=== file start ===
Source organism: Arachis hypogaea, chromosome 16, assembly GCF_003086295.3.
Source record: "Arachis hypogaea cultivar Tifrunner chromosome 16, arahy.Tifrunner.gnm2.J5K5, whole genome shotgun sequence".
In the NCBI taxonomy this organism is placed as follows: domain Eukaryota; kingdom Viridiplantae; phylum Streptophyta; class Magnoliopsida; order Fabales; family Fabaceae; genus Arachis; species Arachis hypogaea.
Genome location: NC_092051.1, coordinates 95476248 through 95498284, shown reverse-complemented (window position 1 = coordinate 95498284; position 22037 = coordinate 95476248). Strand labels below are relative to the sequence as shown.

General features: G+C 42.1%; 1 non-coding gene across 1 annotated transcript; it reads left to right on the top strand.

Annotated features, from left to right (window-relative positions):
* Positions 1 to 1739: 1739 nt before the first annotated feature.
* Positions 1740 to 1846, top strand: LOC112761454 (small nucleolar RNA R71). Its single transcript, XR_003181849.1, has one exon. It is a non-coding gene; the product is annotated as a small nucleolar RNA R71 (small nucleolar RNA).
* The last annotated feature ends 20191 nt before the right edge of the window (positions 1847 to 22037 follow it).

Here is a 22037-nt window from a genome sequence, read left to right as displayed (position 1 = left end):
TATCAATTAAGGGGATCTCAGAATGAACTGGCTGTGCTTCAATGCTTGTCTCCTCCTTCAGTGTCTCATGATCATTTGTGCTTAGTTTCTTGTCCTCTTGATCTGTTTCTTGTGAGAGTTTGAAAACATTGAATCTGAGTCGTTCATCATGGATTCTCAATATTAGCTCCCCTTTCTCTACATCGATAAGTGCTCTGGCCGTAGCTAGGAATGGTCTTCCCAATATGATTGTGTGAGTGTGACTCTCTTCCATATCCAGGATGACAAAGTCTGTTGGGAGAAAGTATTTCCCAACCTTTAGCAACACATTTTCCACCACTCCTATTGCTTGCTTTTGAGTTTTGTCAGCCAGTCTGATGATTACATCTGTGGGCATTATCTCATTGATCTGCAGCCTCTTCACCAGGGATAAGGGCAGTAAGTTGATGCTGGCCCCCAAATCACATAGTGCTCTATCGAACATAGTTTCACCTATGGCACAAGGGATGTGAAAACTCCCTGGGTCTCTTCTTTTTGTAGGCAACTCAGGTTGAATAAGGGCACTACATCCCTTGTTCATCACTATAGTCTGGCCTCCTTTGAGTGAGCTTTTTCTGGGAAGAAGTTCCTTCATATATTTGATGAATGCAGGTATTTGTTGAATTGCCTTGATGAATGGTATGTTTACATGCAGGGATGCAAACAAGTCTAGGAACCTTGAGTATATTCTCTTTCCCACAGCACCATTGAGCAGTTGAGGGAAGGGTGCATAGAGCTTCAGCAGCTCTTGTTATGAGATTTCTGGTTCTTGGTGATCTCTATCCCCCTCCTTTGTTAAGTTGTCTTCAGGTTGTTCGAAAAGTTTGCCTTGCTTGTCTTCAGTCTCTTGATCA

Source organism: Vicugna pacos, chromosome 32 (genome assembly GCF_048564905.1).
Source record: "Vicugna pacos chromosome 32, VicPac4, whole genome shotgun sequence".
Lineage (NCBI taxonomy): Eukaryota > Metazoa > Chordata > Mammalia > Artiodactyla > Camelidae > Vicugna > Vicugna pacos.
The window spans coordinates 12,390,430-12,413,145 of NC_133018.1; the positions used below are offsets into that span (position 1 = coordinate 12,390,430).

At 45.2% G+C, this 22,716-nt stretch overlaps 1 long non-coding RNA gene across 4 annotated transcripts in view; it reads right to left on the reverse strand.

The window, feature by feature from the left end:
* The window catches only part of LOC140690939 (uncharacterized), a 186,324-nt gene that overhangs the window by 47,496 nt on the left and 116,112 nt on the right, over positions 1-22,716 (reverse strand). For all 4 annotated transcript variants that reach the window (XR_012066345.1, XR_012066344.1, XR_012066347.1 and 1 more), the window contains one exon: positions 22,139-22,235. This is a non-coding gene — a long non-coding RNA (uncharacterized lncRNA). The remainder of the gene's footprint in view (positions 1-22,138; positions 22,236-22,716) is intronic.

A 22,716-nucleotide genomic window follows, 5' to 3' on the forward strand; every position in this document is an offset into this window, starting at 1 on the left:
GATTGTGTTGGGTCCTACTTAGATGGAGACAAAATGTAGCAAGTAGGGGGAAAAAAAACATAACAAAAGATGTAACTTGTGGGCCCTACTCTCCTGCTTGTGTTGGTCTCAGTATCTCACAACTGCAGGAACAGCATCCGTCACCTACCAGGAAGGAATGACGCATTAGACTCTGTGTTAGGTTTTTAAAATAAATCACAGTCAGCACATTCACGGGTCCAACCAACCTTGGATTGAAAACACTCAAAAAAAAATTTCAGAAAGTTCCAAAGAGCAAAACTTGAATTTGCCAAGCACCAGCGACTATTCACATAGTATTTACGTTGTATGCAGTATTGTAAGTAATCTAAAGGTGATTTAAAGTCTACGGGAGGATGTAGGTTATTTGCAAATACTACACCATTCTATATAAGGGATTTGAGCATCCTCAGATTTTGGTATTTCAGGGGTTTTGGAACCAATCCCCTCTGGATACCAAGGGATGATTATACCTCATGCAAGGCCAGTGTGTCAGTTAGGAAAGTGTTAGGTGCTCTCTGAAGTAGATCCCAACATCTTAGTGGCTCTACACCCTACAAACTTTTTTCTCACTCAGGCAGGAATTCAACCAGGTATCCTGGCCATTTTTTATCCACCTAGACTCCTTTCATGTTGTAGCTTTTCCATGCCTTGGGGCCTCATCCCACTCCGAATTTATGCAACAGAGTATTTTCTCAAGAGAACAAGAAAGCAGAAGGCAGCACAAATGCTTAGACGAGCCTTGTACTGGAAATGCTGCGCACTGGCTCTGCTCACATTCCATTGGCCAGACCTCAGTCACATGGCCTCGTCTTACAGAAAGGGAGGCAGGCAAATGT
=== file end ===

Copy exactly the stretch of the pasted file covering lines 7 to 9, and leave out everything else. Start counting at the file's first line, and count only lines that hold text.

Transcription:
* Positions 1 to 1739: 1739 nt before the first annotated feature.
* Positions 1740 to 1846, top strand: LOC112761454 (small nucleolar RNA R71). Its single transcript, XR_003181849.1, has one exon. It is a non-coding gene; the product is annotated as a small nucleolar RNA R71 (small nucleolar RNA).
* The last annotated feature ends 20191 nt before the right edge of the window (positions 1847 to 22037 follow it).